AHA-BUCH

Natural Hazards in West and Central Africa
-8 %

Natural Hazards in West and Central Africa

 Book
Print on Demand | 1027 Stück | Lieferzeit:3-5 Tage I

Unser bisheriger Preis:ORGPRICE: 93,08 €

Jetzt 85,59 €*

Alle Preise inkl. MwSt. | zzgl. Versand
ISBN-13:
9783663052418
Einband:
Book
Erscheinungsdatum:
12.12.2012
Seiten:
184
Autor:
Samuel J. Freeth
Gewicht:
287 g
Format:
235x155x10 mm
Sprache:
Englisch
Beschreibung:

99
An introduction to the natural hazards of West and Central Africa.- Earthquakes.- The seismicity of West and Central Africa.- Fossil plate boundaries in West Africa and their bearing on seismotectonics.- The December 22, 1983, earthquake in Guinea, West Africa.- Volcanic Gases.- Volcanic gases as a natural hazard.- Potentially hazardous lakes in West Africa.- Natural disasters in the oral history of Western Cameroon.- The Lake Nyos gas disaster.- The origin of gases in Lake Nyos, Cameroon.- Cyclic gas bursts: are they a "usual" feature of Lake Nyos and other gas-bearing lakes?.- Seismic monitoring of Lake Nyos, Cameroon.- Landslides and Erosion.- An appraisal of landslides in southern Nigeria.- Gullying in the Idemili River catchment, Anambra State, Nigeria: theory and cure.- Expansive soils: the hazards they pose in Bauchi State, Nigeria.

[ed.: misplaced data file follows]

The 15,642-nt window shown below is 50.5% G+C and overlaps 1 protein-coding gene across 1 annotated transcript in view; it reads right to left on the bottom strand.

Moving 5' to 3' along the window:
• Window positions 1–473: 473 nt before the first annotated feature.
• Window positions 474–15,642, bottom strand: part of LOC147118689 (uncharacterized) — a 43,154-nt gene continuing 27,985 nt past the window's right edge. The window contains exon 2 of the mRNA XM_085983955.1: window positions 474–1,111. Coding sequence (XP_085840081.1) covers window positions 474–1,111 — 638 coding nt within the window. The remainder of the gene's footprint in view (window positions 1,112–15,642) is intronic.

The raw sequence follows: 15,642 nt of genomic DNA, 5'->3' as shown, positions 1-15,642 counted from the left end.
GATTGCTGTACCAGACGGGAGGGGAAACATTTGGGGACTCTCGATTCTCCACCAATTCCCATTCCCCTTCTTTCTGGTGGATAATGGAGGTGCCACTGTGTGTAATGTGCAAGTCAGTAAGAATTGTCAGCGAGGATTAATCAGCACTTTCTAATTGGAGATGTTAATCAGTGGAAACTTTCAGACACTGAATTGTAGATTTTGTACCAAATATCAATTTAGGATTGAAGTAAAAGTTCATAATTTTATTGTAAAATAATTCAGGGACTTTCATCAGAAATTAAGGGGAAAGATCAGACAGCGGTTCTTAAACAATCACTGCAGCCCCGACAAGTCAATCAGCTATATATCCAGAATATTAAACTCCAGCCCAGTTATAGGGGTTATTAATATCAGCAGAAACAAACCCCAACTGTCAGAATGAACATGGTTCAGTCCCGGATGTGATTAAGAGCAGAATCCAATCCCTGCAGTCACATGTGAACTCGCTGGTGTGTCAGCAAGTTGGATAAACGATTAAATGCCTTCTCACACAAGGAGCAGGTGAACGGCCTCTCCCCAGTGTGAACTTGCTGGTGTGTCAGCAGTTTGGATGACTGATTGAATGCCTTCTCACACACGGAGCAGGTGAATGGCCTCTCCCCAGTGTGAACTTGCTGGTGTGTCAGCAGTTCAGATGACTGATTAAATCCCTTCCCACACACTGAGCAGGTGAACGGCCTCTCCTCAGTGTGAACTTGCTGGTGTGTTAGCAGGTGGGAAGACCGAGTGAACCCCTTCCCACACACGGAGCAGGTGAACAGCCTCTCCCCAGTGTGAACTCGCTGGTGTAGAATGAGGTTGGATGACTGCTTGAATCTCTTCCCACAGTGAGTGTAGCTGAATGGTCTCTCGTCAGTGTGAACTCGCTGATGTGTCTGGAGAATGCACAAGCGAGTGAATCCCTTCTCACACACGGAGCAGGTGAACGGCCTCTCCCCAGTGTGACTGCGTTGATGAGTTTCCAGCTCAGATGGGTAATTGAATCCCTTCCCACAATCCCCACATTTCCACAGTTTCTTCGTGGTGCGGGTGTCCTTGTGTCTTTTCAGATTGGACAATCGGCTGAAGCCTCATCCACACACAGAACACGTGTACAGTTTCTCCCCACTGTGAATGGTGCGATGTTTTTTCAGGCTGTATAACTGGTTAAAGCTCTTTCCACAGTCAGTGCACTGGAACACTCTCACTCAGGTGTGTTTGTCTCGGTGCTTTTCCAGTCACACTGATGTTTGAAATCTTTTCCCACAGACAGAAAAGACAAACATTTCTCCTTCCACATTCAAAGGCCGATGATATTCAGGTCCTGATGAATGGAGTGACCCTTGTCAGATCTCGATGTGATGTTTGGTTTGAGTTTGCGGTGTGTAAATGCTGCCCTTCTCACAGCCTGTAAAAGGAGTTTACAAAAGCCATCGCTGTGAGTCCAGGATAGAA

Attention to the problems posed by natural hazards in West and Central Africa was brought into sharp focus by the deaths of an estimated 1700 people in the valleys to the north of Lake Nyos in 1986. Prior to that the only, well documented, major natural catastrophe was the 1983 earthquake which killed at least 275 people in northwestern Guinea. Though we would not wish to appear to suggest that the 1939 Accra earthquake, which killed 16 people, or the Lake Monoun disaster, which killed 37 people in 1984, were not significant events for the areas concerned. The full horror of the Lake Nyos gas disaster was exacerbated, as far as the outside world was concerned, by initial uncertainty concerning its cause. During the first phase of the investigation there were considerable disagreements between some of the participating groups of scientists. Many of these disagreements have now been resolved and it is to be hoped that the contributions in this volume will further help to resolve some of the outstanding uncertainties. However, although it is important to understand what happened at Lake Nyos in 1986, and why it happened, it is more important for the future of that area that further similar disasters should be avoided. We can only hope that this volume will help to establish a solid foundation for future research into ways of removing excess gas from the lake.